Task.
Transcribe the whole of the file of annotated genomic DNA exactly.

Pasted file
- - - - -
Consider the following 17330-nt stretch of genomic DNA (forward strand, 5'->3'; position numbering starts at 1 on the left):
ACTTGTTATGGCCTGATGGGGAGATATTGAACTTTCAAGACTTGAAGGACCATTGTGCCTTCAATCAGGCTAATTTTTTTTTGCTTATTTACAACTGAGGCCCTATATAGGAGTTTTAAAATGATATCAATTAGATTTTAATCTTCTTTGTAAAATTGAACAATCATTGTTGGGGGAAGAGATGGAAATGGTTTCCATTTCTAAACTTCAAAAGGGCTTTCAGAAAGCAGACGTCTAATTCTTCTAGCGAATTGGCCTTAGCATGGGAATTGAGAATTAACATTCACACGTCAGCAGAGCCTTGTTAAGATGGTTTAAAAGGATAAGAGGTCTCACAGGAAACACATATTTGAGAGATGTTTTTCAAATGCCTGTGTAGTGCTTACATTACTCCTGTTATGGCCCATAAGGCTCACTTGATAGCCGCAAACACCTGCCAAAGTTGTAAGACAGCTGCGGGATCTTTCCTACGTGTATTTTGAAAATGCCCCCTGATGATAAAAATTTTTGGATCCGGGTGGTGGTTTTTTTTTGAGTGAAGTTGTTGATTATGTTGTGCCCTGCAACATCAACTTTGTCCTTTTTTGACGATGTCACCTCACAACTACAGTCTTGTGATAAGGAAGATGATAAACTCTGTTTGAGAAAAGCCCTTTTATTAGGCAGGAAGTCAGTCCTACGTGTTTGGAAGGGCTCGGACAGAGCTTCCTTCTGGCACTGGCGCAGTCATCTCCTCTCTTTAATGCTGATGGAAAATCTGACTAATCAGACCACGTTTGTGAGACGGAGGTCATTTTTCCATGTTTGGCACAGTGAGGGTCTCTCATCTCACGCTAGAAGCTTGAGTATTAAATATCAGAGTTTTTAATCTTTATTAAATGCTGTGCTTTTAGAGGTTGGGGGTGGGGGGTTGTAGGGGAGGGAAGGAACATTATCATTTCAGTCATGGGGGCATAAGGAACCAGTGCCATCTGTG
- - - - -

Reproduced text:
Consider the following 17330-nt stretch of genomic DNA (forward strand, 5'->3'; position numbering starts at 1 on the left):
ACTTGTTATGGCCTGATGGGGAGATATTGAACTTTCAAGACTTGAAGGACCATTGTGCCTTCAATCAGGCTAATTTTTTTTTGCTTATTTACAACTGAGGCCCTATATAGGAGTTTTAAAATGATATCAATTAGATTTTAATCTTCTTTGTAAAATTGAACAATCATTGTTGGGGGAAGAGATGGAAATGGTTTCCATTTCTAAACTTCAAAAGGGCTTTCAGAAAGCAGACGTCTAATTCTTCTAGCGAATTGGCCTTAGCATGGGAATTGAGAATTAACATTCACACGTCAGCAGAGCCTTGTTAAGATGGTTTAAAAGGATAAGAGGTCTCACAGGAAACACATATTTGAGAGATGTTTTTCAAATGCCTGTGTAGTGCTTACATTACTCCTGTTATGGCCCATAAGGCTCACTTGATAGCCGCAAACACCTGCCAAAGTTGTAAGACAGCTGCGGGATCTTTCCTACGTGTATTTTGAAAATGCCCCCTGATGATAAAAATTTTTGGATCCGGGTGGTGGTTTTTTTTTGAGTGAAGTTGTTGATTATGTTGTGCCCTGCAACATCAACTTTGTCCTTTTTTGACGATGTCACCTCACAACTACAGTCTTGTGATAAGGAAGATGATAAACTCTGTTTGAGAAAAGCCCTTTTATTAGGCAGGAAGTCAGTCCTACGTGTTTGGAAGGGCTCGGACAGAGCTTCCTTCTGGCACTGGCGCAGTCATCTCCTCTCTTTAATGCTGATGGAAAATCTGACTAATCAGACCACGTTTGTGAGACGGAGGTCATTTTTCCATGTTTGGCACAGTGAGGGTCTCTCATCTCACGCTAGAAGCTTGAGTATTAAATATCAGAGTTTTTAATCTTTATTAAATGCTGTGCTTTTAGAGGTTGGGGGTGGGGGGTTGTAGGGGAGGGAAGGAACATTATCATTTCAGTCATGGGGGCATAAGGAACCAGTGCCATCTGTG